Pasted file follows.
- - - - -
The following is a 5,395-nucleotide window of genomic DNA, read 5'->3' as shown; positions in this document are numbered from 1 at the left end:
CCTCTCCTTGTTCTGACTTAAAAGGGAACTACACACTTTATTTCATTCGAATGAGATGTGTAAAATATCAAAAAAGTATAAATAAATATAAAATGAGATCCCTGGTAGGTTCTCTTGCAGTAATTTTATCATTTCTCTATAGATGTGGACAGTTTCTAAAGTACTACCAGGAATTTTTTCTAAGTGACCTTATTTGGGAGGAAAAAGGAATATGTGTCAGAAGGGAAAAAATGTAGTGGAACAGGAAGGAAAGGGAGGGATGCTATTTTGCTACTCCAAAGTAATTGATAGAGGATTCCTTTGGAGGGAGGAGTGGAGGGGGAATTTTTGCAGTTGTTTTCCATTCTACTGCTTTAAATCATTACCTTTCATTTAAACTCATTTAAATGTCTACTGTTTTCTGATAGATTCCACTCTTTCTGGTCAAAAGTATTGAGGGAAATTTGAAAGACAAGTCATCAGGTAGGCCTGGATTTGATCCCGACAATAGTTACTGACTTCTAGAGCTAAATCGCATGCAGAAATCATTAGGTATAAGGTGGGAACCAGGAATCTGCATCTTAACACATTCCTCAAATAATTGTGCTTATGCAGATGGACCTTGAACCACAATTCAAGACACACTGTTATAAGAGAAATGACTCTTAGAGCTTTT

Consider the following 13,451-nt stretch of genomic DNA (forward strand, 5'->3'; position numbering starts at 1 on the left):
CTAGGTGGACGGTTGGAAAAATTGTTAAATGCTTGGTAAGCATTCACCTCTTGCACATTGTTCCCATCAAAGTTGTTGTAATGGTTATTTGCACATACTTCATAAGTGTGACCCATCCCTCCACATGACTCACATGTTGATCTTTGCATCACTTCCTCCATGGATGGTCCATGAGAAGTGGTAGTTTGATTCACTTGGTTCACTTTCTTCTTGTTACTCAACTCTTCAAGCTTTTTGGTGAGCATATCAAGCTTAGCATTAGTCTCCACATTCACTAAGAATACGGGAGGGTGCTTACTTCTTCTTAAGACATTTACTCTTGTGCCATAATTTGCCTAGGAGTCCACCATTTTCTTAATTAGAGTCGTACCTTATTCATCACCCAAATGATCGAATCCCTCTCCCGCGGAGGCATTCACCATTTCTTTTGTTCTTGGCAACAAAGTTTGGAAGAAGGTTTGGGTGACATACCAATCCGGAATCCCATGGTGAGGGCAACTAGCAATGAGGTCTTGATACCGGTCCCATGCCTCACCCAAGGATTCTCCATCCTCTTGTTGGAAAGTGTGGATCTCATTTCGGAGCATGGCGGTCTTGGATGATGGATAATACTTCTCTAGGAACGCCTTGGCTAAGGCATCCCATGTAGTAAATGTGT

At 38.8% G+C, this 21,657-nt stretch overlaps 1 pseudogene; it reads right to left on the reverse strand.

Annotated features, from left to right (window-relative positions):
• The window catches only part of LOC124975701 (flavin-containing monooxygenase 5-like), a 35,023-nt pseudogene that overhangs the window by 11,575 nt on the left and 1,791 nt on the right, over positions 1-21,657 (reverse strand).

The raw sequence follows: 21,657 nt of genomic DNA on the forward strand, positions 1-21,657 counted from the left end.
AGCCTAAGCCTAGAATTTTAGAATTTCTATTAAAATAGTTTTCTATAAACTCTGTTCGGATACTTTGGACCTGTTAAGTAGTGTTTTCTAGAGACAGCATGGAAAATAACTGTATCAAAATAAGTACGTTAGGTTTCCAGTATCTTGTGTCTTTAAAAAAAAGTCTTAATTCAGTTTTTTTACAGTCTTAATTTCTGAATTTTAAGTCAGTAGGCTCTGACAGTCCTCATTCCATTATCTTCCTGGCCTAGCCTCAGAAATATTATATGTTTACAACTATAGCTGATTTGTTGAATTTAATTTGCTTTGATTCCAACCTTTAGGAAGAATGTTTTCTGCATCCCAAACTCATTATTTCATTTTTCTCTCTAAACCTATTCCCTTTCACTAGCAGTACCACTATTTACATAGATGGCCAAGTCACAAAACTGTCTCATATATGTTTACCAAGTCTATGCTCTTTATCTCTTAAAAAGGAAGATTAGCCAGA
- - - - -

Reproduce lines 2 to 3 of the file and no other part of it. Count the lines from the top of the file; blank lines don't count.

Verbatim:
CCTCTCCTTGTTCTGACTTAAAAGGGAACTACACACTTTATTTCATTCGAATGAGATGTGTAAAATATCAAAAAAGTATAAATAAATATAAAATGAGATCCCTGGTAGGTTCTCTTGCAGTAATTTTATCATTTCTCTATAGATGTGGACAGTTTCTAAAGTACTACCAGGAATTTTTTCTAAGTGACCTTATTTGGGAGGAAAAAGGAATATGTGTCAGAAGGGAAAAAATGTAGTGGAACAGGAAGGAAAGGGAGGGATGCTATTTTGCTACTCCAAAGTAATTGATAGAGGATTCCTTTGGAGGGAGGAGTGGAGGGGGAATTTTTGCAGTTGTTTTCCATTCTACTGCTTTAAATCATTACCTTTCATTTAAACTCATTTAAATGTCTACTGTTTTCTGATAGATTCCACTCTTTCTGGTCAAAAGTATTGAGGGAAATTTGAAAGACAAGTCATCAGGTAGGCCTGGATTTGATCCCGACAATAGTTACTGACTTCTAGAGCTAAATCGCATGCAGAAATCATTAGGTATAAGGTGGGAACCAGGAATCTGCATCTTAACACATTCCTCAAATAATTGTGCTTATGCAGATGGACCTTGAACCACAATTCAAGACACACTGTTATAAGAGAAATGACTCTTAGAGCTTTT

Consider the following 13,451-nt stretch of genomic DNA (forward strand, 5'->3'; position numbering starts at 1 on the left):